This article Paralleling two synchronous AC generators presented phasor diagrams for two synchronous generators in parallel, and Paralleling two synchronous AC generators – simple AVR discussion discussed a simple automatic voltage regulator system that can be used to share two identical machines.

To recap, the first configuration presented follows.

Above is a phasor diagram of two machines of the type discussed in parallel. This is just after ACB closure, and they are not well adjusted in this case to allow visibility of the various phasors.

The phase reference is the bus voltage v3, and one can note that i3 lags v3 by 26°, a consequence of the specified load PF=0.9.

Note that i1 is not exactly in phase with i2 which indicates less than perfect sharing of reactive current / power. This leads to the same angle between i1*zs1 and i2*zs2.

Most power (92%) is carried by the outgoing machine (#1) which is a little high as an initial condition on ACB close.

The scenario discussed assumed manual adjustment of the excitation to achieve the EMF v1 and v2.

## Adding an AVR with quadrature voltage droop

Let’s take exactly the load sharing scenario presented above, and add to the phasor diagram the two control inputs to an AVR. Let’s assume quadrature droop factor is 0.04pu.

Above is a zoomed in view of the phasors.

The orange phasors are the additional ones relating to the quad droop AVR.

v1q and v2q are the quadrature droop sense voltages, they are derived from a current sample rotated 90°. So, whilst phase of i1 is -27° and phase of i2 is -13° (see first diagram), the phases of v1q and v2q are 63° and 77° respectively as seen above.

Taking machine #2 initially, v2q is the quadrature current feedback voltage, the other control input is the bus voltage v3. These two are summed to produce v2p, and |v2p| is the Process Value (PV) in the AVR control loop which is also the Set Value (SV) in the stable loop. Note that the AVR will adjust the excitation to maintain PV=SV, and EMF v2 will be as shown.

The same thing happens for machine #1, though more of its phasors are outside the graph window.

The key voltages and currents are as follows:

- v1: 3.132e+02+1.324e+02j, v2: 2.397e+02+1.223e+01j, v3: 2.361e+02-2.842e-14j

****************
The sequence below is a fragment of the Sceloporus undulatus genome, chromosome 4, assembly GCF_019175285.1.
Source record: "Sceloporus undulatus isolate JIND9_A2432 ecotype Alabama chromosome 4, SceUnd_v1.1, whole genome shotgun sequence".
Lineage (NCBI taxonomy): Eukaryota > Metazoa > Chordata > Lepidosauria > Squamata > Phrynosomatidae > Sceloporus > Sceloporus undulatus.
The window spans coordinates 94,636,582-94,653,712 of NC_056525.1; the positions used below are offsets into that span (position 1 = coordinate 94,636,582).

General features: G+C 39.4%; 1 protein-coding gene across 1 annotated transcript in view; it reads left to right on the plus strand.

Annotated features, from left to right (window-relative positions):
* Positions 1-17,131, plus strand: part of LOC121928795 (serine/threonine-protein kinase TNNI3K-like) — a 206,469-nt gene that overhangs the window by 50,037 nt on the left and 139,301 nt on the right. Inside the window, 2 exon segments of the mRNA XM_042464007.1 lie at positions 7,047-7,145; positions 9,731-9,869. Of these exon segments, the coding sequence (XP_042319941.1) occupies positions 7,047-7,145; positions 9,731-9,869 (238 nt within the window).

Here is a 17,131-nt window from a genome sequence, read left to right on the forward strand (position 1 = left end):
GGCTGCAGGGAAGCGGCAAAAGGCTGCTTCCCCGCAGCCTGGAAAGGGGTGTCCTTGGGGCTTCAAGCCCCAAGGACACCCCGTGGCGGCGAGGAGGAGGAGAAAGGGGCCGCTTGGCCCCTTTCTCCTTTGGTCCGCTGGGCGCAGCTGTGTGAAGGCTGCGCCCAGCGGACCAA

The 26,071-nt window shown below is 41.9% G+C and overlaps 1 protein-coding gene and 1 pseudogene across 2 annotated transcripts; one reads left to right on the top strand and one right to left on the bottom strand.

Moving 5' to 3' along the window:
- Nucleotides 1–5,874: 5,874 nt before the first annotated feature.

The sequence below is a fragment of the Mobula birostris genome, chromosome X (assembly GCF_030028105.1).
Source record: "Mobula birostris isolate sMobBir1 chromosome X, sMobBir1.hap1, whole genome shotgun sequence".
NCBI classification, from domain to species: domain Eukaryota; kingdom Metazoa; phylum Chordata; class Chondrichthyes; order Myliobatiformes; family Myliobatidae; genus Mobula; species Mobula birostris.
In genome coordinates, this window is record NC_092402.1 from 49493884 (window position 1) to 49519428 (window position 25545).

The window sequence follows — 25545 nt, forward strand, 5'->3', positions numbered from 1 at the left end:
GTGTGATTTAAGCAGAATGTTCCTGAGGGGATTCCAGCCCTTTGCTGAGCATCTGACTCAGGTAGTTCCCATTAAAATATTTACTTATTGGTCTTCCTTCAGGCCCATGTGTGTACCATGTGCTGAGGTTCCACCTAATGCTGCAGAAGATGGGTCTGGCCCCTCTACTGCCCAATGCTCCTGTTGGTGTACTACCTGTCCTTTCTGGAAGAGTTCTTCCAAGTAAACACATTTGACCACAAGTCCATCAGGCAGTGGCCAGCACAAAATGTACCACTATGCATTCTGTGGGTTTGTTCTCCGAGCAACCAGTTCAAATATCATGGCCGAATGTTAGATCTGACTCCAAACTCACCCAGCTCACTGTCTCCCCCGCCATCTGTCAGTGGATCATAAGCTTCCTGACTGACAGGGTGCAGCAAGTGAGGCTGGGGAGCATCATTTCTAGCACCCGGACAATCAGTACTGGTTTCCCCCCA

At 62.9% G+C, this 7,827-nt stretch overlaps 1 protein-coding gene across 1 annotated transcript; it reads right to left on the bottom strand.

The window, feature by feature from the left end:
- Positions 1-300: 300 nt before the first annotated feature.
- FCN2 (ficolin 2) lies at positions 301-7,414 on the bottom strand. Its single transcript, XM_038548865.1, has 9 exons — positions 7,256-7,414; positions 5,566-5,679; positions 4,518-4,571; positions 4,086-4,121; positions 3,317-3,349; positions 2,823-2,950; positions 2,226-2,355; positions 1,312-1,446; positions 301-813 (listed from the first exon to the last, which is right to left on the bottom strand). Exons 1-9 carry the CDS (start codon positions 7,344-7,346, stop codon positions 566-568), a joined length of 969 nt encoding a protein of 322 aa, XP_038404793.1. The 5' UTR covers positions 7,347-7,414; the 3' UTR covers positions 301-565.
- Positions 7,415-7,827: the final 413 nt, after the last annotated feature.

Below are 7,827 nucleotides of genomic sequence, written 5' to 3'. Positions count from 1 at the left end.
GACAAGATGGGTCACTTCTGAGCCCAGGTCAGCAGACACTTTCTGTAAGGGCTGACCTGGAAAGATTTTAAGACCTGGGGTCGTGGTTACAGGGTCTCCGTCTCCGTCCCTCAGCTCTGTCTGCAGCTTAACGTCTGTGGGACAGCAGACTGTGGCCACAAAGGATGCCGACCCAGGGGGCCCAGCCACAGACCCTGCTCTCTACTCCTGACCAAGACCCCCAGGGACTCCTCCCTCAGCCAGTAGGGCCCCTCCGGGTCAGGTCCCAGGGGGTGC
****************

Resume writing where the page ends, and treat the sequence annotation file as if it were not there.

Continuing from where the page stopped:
- |v1|: 3.40000e+02, |v2|: 2.40000e+02, |v3|: 2.36144e+02
- i1: 6.765e+01-3.433e+01j, i2: 6.148e+00-1.407e+00j, i3: 7.379e+01-3.574e+01j
- i1: 7.58608e+01∠-26.91°, i2: 6.30714e+00∠-12.89°, i3: 8.33333e+01∠-25.84°
- s1: 1.59743e+04+8.10767e+03j, s2: 1.45187e+03+3.32218e+02j, s3: 1.77108e+04+8.57772e+03j
- pa1: 22.922°, pa2: 2.922°,ta1: 139.831°, ta2: 105.810°
- v1p: 2.401e+02+7.793e+00j, v2p: 2.363e+02+7.083e-01j, v3: 2.361e+02-2.842e-14j
- |v1p|: 2.40225e+02, |v2p|: 2.36307e+02, |v3|: 2.36144e+02

So, the two control inputs to AVR #1 sum to v1p, and |v1p|=240.2 controls the excitation of machine #1. Likewise, the two control inputs to AVR #2 sum to v2p, and |v2p|=236.3 controls the excitation of machine #2. In practice, the speed SV of machine #2 would be increased to transfer real load (real component of load current) from machine #1, and the speed SV of machine #1 reduced. Concurrently, the voltage SV of both AVRs would be adjusted to adjust the sharing of reactive load current.

In this configuration, whether load sharing or a single machine, voltage droop with changing load current remains quite small, much better than the case of manually controlled excitation.

A follow on from this is that quite small difference in the voltage SV will result in relatively large reactive circulating current.

There are more sophisticated controls available, the AVRs described here operate semi-independently in that there is not control signal connected between them, the bus voltage and the droop characteristic control the sharing of reactive current.